Going for a Walk

On the 7th September 1946, at approximately 2200 hours, sixteen Italian officers from Myrtleford Prisoner of War Camp escaped.

The escape was executed by cutting away part of the wire encirclement. 

Two years before, two planned escapes were foiled.  On 22nd September 1944, Rolando Secondo and Allesandro Palamidessi were found ‘fully dressed’ after lights out. Then on the 28th September 1944, Cesare Scoccia and Laerte Crivellini were also found ‘fully dresses’ after lights out.

The Argus newspaper reported the 1946 escape on Monday 9th September 1946:

“Most of the escapees are typically Italian in appearance. Vicchi, however, is an exception. Aged 34, he is 5ft 9in weights 10st 7lb and has red hair. Gualtieri should be easily noticed among a crowd, as he stands 6ft 5 in in his socks and is of slim build. The manner of dress is not known. Some of the men may be wearing burgundy prison clothes; others are believed to be wearing sports clothes or uniform.  Only one of the escapees speaks good English. He is Walter Sabiano [Fabiano], who stands 6ft and has blue eyes and fair hair.” (1946 ‘SIXTEEN ITALIANS ESCAPE AT WHOROULY’, The Argus (Melbourne, Vic. : 1848 – 1957), 9 September, p. 20. , viewed 26 Sep 2021, http://nla.gov.au/nla.news-article22331454)

The reason for the 1946 escape was that the Italian officers were ‘going for a walk’. The authorities were concerned that the men might be heading for the Victoria/NSW border and military and civil police joined in the search for the men.

Walter Fabiano and Giuseppe Zappia were found 78 km from Myrtleford at Tallangatta on the 9th September 1946. They said that they had walked the entire distance.

Vinicio Sigon, Giovanni Vicchi, Alberto Vissani and Eriodante Domizioli were ‘captured’ at Buffalo Creek 16 km from camp on 11th September 1946.

Scipione Bobbio and Rolando Secondo were located at Moyhu 40km away from camp on the 11th September 1946.

Giovanni Battaglia, Gualtiero Gualtieri, Salvatore Scaffidi and Bonaventura Matera were located on the 11th September 1946 at Bobinawarrah, 28 kms from camp.

The last four Italians were captured at Wodonga, 65 km from camp: Cesare Soccia, Giorgio Cerio, Laerte Crivellini and Allessandro Palamidessi.

Six of the Italian officers who escaped on 7.9.46 are in the photo below.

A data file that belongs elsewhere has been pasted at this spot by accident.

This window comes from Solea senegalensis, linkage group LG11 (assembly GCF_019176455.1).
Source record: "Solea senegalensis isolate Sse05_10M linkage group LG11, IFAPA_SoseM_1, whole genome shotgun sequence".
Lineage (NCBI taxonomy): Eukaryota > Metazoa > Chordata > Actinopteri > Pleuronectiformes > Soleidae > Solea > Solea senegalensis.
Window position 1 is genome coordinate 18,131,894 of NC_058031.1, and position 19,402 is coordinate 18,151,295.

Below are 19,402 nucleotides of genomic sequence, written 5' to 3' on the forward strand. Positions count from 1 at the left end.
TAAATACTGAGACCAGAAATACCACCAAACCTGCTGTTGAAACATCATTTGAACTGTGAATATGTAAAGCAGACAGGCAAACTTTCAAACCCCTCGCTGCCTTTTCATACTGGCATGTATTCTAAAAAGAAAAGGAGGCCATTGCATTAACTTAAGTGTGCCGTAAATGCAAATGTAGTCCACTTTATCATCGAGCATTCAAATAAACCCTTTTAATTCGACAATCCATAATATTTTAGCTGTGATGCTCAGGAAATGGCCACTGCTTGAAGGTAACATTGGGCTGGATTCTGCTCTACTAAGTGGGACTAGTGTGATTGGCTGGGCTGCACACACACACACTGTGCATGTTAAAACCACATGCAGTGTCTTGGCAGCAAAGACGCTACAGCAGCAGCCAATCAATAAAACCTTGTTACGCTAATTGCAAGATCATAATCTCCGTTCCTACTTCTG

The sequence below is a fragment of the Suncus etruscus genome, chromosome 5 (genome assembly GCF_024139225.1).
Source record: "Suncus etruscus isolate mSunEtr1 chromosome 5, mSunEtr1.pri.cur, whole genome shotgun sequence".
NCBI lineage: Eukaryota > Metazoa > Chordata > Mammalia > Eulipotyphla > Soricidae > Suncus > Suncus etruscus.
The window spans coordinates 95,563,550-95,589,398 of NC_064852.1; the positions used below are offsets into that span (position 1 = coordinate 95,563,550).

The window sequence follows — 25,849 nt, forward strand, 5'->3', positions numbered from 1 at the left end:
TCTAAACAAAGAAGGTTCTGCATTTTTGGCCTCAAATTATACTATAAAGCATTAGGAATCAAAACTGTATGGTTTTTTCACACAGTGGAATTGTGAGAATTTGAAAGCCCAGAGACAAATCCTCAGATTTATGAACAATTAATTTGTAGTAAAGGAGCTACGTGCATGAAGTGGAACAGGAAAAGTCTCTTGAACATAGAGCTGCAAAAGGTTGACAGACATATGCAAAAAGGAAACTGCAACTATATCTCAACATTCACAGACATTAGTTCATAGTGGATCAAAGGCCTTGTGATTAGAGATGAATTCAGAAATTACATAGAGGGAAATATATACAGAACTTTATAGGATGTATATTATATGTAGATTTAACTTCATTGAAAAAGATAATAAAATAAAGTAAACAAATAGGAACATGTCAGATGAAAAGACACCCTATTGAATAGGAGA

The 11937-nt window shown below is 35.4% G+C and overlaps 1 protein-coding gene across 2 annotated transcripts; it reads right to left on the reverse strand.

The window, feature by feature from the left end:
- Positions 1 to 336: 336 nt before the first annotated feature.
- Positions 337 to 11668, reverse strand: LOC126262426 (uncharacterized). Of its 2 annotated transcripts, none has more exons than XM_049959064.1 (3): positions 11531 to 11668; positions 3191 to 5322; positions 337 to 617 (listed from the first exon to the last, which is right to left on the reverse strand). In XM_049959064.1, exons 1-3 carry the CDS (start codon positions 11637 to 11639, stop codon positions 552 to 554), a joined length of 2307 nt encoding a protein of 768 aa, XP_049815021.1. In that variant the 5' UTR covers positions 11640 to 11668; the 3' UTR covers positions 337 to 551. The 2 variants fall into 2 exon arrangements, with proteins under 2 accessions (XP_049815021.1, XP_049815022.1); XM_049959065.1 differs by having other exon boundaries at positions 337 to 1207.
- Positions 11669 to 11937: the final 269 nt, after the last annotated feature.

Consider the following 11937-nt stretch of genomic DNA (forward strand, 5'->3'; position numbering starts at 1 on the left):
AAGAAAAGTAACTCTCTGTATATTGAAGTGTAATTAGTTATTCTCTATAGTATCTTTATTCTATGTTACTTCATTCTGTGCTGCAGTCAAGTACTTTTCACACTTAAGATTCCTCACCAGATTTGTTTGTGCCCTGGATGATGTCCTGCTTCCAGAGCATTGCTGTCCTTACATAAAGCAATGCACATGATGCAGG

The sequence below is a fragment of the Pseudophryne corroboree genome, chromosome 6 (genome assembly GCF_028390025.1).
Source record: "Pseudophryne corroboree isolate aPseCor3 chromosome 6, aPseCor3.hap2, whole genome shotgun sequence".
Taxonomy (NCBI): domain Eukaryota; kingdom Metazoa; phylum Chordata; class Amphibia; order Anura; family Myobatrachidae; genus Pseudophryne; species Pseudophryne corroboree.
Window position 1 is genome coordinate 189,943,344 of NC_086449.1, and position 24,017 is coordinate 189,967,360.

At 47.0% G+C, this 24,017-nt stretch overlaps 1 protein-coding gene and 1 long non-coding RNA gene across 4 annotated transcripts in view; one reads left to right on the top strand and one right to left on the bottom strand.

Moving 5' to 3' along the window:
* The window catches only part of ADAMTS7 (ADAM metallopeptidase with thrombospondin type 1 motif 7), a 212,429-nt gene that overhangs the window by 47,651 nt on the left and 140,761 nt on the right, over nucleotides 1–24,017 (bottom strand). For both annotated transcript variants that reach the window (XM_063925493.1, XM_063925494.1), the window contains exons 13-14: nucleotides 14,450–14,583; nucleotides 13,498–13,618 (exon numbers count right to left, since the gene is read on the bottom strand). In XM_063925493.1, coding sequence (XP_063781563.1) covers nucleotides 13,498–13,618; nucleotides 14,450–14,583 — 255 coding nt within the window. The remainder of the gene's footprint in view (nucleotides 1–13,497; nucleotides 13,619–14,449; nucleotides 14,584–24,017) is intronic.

Myrtleford, Australia. 5 November 1943. Group of Italian officer prisoners of war (POW) interned at No. 5 POW Camp. Back row, left to right: Gualtiero Gualtieri; Ortali; Giunta; Laerte Crivellini; Cesare Scoccia; Allessandro Palimedessi; Mercurio.                        Front row: Giovanni Vicchi; De Gianni; E. Zingone; Benso; Eriodante Domizioli.        (AWM Image 030153/06 Photographer Geoffrey McInnes)

The men represented the navy, army and airforce and had varied backgrounds:

AIRFORCE

Lieutenant Eriodante Domizioli a student from Macerata; captured 14.9.41 Marmarica and served with the airforce.

Lieutenant Laerte Crivellini a pilot officer from Senigallia Ancoma; captured 14.9.41 South Sollum.

2nd Lieutenant Alessandra Palamidessi a student from Pisa; captured 14.9.41 Sidi Omar and served with the airforce.

NAVY

Lieutenant Giorgio Cerio an engineer from La Maddalena; captured 25.6.41 Beach North Libya.

ARMY

2nd Lieutenant Vinicio Sigon an army officer with the Alpine Troops from Gorizia; captured 30.12.40 Neviza Greece.

2nd Lieutenant Giovanni Vicchi a lawyer from Faenza; captured 20.1.41 Kala Albania.

2nd Lieutenant Alberto Vissani an accountant (attorney) from Macerata; captured 22.1.46 Hani Balaban Greece.

2nd Lieutenant Giuseppe Zappia an electrician from Lecce; captured 11.3.41 Albania

2nd Lieutenant Cesare Scoccia a doctor from Fornova Taro Parma; captured 4.3.41 Klisura Albania.

2nd Lieutenant Giovanni Battaglia a teacher from Palermo; captured 11.12.40 Buq Buq.